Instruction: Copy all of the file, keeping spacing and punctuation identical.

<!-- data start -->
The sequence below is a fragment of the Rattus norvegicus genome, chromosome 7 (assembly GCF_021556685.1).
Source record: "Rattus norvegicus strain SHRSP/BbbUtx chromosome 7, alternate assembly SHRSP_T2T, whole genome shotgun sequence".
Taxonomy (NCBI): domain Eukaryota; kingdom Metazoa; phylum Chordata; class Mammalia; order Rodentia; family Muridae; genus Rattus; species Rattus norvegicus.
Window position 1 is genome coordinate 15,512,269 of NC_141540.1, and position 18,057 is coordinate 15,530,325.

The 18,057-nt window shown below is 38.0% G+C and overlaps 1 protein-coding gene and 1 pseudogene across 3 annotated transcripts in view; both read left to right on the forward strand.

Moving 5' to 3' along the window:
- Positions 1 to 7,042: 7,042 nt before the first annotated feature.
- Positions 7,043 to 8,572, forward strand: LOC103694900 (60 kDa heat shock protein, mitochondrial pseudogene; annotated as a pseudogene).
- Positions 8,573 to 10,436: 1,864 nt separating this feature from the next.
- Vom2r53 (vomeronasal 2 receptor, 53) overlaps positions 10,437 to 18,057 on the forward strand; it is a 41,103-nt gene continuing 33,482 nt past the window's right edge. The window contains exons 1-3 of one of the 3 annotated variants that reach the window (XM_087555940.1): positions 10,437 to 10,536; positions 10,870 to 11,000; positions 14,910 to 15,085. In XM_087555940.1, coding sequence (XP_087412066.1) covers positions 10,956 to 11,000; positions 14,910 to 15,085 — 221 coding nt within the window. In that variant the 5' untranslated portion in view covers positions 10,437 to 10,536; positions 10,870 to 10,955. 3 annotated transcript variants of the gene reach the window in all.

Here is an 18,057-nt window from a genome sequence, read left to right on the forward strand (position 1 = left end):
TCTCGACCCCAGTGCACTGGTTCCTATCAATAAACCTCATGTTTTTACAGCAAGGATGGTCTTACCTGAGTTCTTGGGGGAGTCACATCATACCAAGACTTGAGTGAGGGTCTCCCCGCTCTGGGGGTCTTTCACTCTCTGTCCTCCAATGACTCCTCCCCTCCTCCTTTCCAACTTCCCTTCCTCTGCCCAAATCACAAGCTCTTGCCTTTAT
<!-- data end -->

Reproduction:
The sequence below is a fragment of the Rattus norvegicus genome, chromosome 7 (assembly GCF_021556685.1).
Source record: "Rattus norvegicus strain SHRSP/BbbUtx chromosome 7, alternate assembly SHRSP_T2T, whole genome shotgun sequence".
Taxonomy (NCBI): domain Eukaryota; kingdom Metazoa; phylum Chordata; class Mammalia; order Rodentia; family Muridae; genus Rattus; species Rattus norvegicus.
Window position 1 is genome coordinate 15,512,269 of NC_141540.1, and position 18,057 is coordinate 15,530,325.

The 18,057-nt window shown below is 38.0% G+C and overlaps 1 protein-coding gene and 1 pseudogene across 3 annotated transcripts in view; both read left to right on the forward strand.

Moving 5' to 3' along the window:
- Positions 1 to 7,042: 7,042 nt before the first annotated feature.
- Positions 7,043 to 8,572, forward strand: LOC103694900 (60 kDa heat shock protein, mitochondrial pseudogene; annotated as a pseudogene).
- Positions 8,573 to 10,436: 1,864 nt separating this feature from the next.
- Vom2r53 (vomeronasal 2 receptor, 53) overlaps positions 10,437 to 18,057 on the forward strand; it is a 41,103-nt gene continuing 33,482 nt past the window's right edge. The window contains exons 1-3 of one of the 3 annotated variants that reach the window (XM_087555940.1): positions 10,437 to 10,536; positions 10,870 to 11,000; positions 14,910 to 15,085. In XM_087555940.1, coding sequence (XP_087412066.1) covers positions 10,956 to 11,000; positions 14,910 to 15,085 — 221 coding nt within the window. In that variant the 5' untranslated portion in view covers positions 10,437 to 10,536; positions 10,870 to 10,955. 3 annotated transcript variants of the gene reach the window in all.

Here is an 18,057-nt window from a genome sequence, read left to right on the forward strand (position 1 = left end):
TCTCGACCCCAGTGCACTGGTTCCTATCAATAAACCTCATGTTTTTACAGCAAGGATGGTCTTACCTGAGTTCTTGGGGGAGTCACATCATACCAAGACTTGAGTGAGGGTCTCCCCGCTCTGGGGGTCTTTCACTCTCTGTCCTCCAATGACTCCTCCCCTCCTCCTTTCCAACTTCCCTTCCTCTGCCCAAATCACAAGCTCTTGCCTTTAT